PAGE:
We have increased EV registration from 11,000 vehicles in January of 2021 to more than 25,000 vehicles as of August. That is a 150 percent increase in just more than 32 months. This is great progress.

I lease and drive an EV. I can testify that no longer do you have to give up comfort or power to choose electric. There are fewer limitations with electric vehicles than we have seen in the past. I can take a road trip to New Yok on a full charge with the EV I drive today, but that was not always possible.

Our County is embracing the switch to electric. There are more than 600 publicly available EV charging plugs at 233 different locations in Montgomery County. The Montgomery County Department of Transportation (MCDOT) now manages 64 charging ports at parking garages in Bethesda, Silver Spring and Wheaton. MCDOT has been partnering with Pepco to increase this number.

Federal resources should help us greatly expand community charging once grant money is approved. I want to thank the Montgomery County Congressional delegation and the Maryland Department of Transportation for supporting our Federal grant application.

We hope to receive this grant this fall, which will allow us to add chargers to dozens of additional locations, including parking garages, MCPS schools, parks and other public facilities.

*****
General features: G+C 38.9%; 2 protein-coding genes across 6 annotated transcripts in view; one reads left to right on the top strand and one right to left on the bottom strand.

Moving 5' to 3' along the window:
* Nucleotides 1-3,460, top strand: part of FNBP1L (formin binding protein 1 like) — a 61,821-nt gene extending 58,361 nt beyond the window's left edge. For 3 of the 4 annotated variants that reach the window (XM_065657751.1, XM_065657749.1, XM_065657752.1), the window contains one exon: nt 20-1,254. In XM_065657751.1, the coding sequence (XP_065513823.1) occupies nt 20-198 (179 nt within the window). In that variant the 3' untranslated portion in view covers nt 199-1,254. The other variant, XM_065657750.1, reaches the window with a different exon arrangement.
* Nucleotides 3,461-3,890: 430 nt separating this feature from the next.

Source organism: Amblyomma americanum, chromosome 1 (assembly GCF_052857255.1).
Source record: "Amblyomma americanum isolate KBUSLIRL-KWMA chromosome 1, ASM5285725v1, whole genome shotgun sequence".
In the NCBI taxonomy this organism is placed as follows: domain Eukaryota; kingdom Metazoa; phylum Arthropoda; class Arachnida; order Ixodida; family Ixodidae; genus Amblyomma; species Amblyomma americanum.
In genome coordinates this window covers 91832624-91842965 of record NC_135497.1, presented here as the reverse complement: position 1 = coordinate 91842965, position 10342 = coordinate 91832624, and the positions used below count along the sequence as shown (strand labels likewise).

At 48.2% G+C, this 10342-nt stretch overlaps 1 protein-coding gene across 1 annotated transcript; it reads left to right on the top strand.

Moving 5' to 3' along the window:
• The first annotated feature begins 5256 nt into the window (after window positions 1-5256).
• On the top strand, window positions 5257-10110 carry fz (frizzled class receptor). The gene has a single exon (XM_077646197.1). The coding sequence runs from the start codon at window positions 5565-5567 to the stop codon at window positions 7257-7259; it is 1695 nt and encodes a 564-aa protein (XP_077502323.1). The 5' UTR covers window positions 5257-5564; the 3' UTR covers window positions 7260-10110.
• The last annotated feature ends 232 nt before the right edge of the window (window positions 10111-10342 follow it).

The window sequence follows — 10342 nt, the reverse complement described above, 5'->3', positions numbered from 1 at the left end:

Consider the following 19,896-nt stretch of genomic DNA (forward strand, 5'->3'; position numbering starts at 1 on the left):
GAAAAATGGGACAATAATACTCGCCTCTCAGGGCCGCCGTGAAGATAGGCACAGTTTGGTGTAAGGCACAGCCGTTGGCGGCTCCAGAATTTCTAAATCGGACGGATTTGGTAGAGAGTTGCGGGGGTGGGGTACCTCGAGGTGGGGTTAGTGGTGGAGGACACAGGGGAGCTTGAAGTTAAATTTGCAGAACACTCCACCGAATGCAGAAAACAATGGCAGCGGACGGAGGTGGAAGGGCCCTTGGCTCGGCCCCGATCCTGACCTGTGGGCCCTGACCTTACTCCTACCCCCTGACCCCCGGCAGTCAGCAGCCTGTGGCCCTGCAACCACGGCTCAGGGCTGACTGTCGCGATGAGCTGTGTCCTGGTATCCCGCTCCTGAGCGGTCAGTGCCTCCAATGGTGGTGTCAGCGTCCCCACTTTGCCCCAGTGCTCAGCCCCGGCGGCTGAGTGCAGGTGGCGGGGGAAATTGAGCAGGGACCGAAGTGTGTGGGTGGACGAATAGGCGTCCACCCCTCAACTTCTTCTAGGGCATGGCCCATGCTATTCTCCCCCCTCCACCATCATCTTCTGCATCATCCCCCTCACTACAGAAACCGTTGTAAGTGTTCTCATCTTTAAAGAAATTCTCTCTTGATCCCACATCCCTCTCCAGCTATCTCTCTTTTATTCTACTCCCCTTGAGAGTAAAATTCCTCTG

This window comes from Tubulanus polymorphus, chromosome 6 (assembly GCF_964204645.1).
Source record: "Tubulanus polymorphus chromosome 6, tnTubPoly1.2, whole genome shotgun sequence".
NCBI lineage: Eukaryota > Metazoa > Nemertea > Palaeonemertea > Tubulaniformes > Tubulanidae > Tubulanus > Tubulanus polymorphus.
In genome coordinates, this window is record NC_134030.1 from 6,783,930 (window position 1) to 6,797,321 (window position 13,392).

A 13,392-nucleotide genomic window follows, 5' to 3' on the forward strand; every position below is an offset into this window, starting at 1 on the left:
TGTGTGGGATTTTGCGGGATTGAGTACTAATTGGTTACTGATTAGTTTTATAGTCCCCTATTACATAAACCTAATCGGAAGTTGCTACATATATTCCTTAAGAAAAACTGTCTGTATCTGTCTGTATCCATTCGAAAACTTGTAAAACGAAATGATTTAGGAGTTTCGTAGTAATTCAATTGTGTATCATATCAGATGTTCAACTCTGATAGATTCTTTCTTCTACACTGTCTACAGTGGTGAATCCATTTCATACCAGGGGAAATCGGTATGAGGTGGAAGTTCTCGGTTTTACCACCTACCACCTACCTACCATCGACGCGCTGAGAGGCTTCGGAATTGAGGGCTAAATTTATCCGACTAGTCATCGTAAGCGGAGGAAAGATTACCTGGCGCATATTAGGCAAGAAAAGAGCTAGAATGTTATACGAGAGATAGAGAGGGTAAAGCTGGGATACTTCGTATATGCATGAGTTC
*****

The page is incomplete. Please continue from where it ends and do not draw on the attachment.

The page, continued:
Montgomery County also is making it easier to purchase EVs. Last year, we launched the EV Purchasing Co-op – an effort to engage and educate residents that are interested in making the switch to electric vehicles. More than 1,100 residents have already joined this co-op and have pledged to go electric.

As a result, local dealerships are lining up to offer incentives on the County’s EV Purchasing Co-op Dealership Incentive website. This is a great resource to check if you are in the market for a new car. This month, seven dealerships have advertised offers. Some of these deals let you take advantage of Federal tax credits at the time of sale, instead of waiting to receive a rebate on your taxes. With up to $7,500 available from the Federal government and $3,000 from the State of Maryland, there has never been a better time to go electric.

Poolesville Day Will Bring Out EV Enthusiasts